DE GREY, William (1719-81).
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Family and Education
b. 7 July 1719, 3rd s. of Thomas de Grey, M.P., and bro. of Thomas de Grey (d. 1781) . educ. Trinity Hall, Camb. 1737; M. Temple 1738, called 1742. m. 12 Nov. 1743, Mary, da. of William Cowper of The Park, nr. Hertford, clerk of the Parliaments, 1s. Kntd. 28 Jan. 1771; cr.Baron Walsingham 17 Oct. 1780.
Solicitor-gen. to the Queen 1761-3; solicitor-gen. Dec. 1763-6 Aug. 1766; attorney-gen. 1766-71; l.c.j. common pleas 1771-80.
On 7 Dec. 1761 de Grey, solicitor-general to the Queen since September, was returned as an Administration candidate at Newport on Humphry Morice’s interest, and on 16 Dec. applied to Bute for the post of solicitor-general to the King should it become vacant.1 He appears to have had little interest in politics, entering Parliament merely to further his legal career, and in the House supported each successive Administration. In November 1763 he applied to Grenville for promotion, and the following month was appointed solicitor-general. De Grey’s speeches were almost invariably to present the legal case for the Crown, and his political detachment enabled him to retain his office on each change of Administration. Harris comments that on 17 Jan. 1766 de Grey ‘declared strongly in favour’ of the right of the British Commons to lay an internal tax on America, ‘but had his doubts about the propriety of the Stamp Act (which last year as solicitor-general he had perused and approved)’.
In 1768 de Grey was again returned as a Government candidate at Newport, and also on the Townshend interest at Tamworth, but chose to sit for Newport. As attorney-general he presented the Government’s case against Wilkes in 1769 and took a prominent part in the debates in the House.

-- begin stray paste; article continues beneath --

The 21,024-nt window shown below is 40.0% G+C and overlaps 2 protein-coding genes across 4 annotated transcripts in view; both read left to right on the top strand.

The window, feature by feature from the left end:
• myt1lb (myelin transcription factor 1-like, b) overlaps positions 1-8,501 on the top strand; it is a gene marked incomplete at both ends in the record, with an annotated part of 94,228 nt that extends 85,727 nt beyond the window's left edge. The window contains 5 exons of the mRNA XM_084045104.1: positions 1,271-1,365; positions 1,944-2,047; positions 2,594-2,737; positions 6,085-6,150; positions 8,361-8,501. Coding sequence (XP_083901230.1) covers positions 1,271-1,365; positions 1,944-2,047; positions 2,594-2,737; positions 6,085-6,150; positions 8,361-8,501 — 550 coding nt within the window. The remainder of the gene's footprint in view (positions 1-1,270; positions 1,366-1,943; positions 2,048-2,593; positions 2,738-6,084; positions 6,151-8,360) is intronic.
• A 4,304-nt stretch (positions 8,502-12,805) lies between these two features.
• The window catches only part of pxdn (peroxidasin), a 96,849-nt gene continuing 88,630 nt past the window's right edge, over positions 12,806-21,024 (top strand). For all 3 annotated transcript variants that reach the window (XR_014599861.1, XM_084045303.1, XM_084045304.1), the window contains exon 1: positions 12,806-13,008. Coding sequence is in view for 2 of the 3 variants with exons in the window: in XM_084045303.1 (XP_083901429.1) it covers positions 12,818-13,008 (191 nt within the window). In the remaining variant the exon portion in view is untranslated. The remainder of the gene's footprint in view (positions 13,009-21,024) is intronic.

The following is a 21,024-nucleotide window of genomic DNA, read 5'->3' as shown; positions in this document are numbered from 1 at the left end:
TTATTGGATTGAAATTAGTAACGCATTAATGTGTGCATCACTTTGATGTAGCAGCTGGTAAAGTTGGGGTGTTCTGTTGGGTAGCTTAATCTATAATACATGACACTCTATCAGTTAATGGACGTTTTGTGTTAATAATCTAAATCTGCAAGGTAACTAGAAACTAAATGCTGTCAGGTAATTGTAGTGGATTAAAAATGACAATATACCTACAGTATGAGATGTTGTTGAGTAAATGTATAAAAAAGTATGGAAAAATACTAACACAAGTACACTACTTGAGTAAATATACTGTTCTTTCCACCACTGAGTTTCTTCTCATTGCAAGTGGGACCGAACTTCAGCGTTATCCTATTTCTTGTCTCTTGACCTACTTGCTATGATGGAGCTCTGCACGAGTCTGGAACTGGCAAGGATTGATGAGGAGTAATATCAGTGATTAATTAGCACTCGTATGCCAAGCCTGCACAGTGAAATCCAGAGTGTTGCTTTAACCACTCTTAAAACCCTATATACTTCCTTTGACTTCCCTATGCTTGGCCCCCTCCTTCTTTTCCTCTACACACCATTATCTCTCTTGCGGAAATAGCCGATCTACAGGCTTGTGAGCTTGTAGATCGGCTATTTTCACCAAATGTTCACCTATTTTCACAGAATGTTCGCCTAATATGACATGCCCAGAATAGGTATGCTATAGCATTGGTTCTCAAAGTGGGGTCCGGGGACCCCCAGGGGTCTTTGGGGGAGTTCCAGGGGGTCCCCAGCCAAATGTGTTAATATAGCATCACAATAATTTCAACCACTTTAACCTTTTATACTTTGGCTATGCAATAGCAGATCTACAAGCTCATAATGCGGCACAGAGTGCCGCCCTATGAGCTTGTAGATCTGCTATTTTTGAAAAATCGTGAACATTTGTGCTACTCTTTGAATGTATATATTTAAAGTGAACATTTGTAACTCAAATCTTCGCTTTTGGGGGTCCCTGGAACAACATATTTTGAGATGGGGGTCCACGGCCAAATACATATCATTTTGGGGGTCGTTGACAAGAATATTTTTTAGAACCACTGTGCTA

After Camden’s dismissal in Jan. 1770, Horace Walpole commenting on possible successors to the Great Seal, wrote that de Grey ‘wanted health and weight, and yet asked too extravagant terms’.2 Grafton writes:3
By the King’s commands I saw Mr. de Grey, a most able and upright lawyer, and as perfect a gentleman ... In a long conference we had at his house, he appeared inclined to undertake the situation in spite of his frequent attacks of gout.
But next day de Grey, discovering that Grafton soon intended to resign, declined the office. In February 1770, at Grafton’s suggestion, he moved from Newport to Cambridge University and was returned there unopposed. On 12 Nov. 1770 Horace Walpole wrote to Horace Mann: ‘We have ... or shall by tomorrow have a lord chancellor. It is de Grey, the attorney-general, a very proper one, as often as the gout will let him be so.’ But nothing came of this and in Jan. 1771 he became lord chief justice of the common pleas, which vacated his seat.
When in 1778 de Grey’s office was required for Wedderburn who with Thurlow was also to have a peerage, North informed the King on 3 Apr. that de Grey refused to quit the chief justice’s place without a peerage: he ‘has a fortune in possession and expectation equal to a peerage, and ... conceives himself well entitled to any honours that Mr. Thurlow or Mr. Wedderburn can pretend to. Both he and his son complain much of the slur intended to be thrown upon him.’ The King replied the same day: ‘As to the chief justice thinking himself ill-used ... it has not the smallest foundation; I offered him the Great Seal and a peerage. He declined both.’ And on 15 Apr. the King wrote that he had told de Grey that he could not now give three peerages to the legal profession; but would promise him one on the first promotion of others to peerages, or to his son in the case of his death. De Grey gave his ‘hearty acquiescence’ to this. He hoped in addition to obtain an annual pension of £2,500, but the whole arrangement was shelved by Wedderburn’s remaining in the Commons.4 De Grey, who was described by Horace Walpole as ‘a man of fair character and moderate principles’,5resigned in June 1780, and was created a peer in October.
He died 9 May 1781.